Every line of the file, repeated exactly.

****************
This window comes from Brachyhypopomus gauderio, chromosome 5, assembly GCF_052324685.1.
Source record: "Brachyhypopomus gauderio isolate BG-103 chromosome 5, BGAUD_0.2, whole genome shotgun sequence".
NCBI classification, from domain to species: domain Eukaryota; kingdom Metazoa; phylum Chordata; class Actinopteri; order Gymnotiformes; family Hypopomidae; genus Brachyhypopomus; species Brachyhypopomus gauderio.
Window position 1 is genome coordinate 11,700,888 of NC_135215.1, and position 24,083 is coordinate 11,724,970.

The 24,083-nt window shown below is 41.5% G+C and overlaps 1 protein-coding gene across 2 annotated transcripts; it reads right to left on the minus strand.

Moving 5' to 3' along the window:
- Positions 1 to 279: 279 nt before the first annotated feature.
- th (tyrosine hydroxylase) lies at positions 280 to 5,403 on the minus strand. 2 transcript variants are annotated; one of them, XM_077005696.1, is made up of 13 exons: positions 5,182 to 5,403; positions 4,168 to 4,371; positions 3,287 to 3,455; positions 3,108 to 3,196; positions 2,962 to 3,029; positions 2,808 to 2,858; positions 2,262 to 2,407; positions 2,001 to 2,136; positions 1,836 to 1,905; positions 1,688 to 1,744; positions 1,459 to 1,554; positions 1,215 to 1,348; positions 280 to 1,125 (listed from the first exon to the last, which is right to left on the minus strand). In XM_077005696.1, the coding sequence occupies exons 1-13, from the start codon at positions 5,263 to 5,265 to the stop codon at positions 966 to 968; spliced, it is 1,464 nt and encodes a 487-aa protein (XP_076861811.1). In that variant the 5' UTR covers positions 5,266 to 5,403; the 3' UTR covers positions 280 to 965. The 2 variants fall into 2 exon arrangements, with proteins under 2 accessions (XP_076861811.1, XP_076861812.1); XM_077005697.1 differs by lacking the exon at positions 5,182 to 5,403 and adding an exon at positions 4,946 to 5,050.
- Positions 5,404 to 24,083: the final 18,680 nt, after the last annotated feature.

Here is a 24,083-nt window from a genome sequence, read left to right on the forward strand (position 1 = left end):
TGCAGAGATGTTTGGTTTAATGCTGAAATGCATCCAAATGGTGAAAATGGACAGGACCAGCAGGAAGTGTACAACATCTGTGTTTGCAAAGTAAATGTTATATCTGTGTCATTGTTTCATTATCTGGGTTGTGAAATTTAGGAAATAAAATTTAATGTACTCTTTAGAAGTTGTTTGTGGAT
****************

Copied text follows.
This window comes from Brachyhypopomus gauderio, chromosome 5, assembly GCF_052324685.1.
Source record: "Brachyhypopomus gauderio isolate BG-103 chromosome 5, BGAUD_0.2, whole genome shotgun sequence".
NCBI classification, from domain to species: domain Eukaryota; kingdom Metazoa; phylum Chordata; class Actinopteri; order Gymnotiformes; family Hypopomidae; genus Brachyhypopomus; species Brachyhypopomus gauderio.
Window position 1 is genome coordinate 11,700,888 of NC_135215.1, and position 24,083 is coordinate 11,724,970.

The 24,083-nt window shown below is 41.5% G+C and overlaps 1 protein-coding gene across 2 annotated transcripts; it reads right to left on the minus strand.

Moving 5' to 3' along the window:
- Positions 1 to 279: 279 nt before the first annotated feature.
- th (tyrosine hydroxylase) lies at positions 280 to 5,403 on the minus strand. 2 transcript variants are annotated; one of them, XM_077005696.1, is made up of 13 exons: positions 5,182 to 5,403; positions 4,168 to 4,371; positions 3,287 to 3,455; positions 3,108 to 3,196; positions 2,962 to 3,029; positions 2,808 to 2,858; positions 2,262 to 2,407; positions 2,001 to 2,136; positions 1,836 to 1,905; positions 1,688 to 1,744; positions 1,459 to 1,554; positions 1,215 to 1,348; positions 280 to 1,125 (listed from the first exon to the last, which is right to left on the minus strand). In XM_077005696.1, the coding sequence occupies exons 1-13, from the start codon at positions 5,263 to 5,265 to the stop codon at positions 966 to 968; spliced, it is 1,464 nt and encodes a 487-aa protein (XP_076861811.1). In that variant the 5' UTR covers positions 5,266 to 5,403; the 3' UTR covers positions 280 to 965. The 2 variants fall into 2 exon arrangements, with proteins under 2 accessions (XP_076861811.1, XP_076861812.1); XM_077005697.1 differs by lacking the exon at positions 5,182 to 5,403 and adding an exon at positions 4,946 to 5,050.
- Positions 5,404 to 24,083: the final 18,680 nt, after the last annotated feature.

Here is a 24,083-nt window from a genome sequence, read left to right on the forward strand (position 1 = left end):
TGCAGAGATGTTTGGTTTAATGCTGAAATGCATCCAAATGGTGAAAATGGACAGGACCAGCAGGAAGTGTACAACATCTGTGTTTGCAAAGTAAATGTTATATCTGTGTCATTGTTTCATTATCTGGGTTGTGAAATTTAGGAAATAAAATTTAATGTACTCTTTAGAAGTTGTTTGTGGAT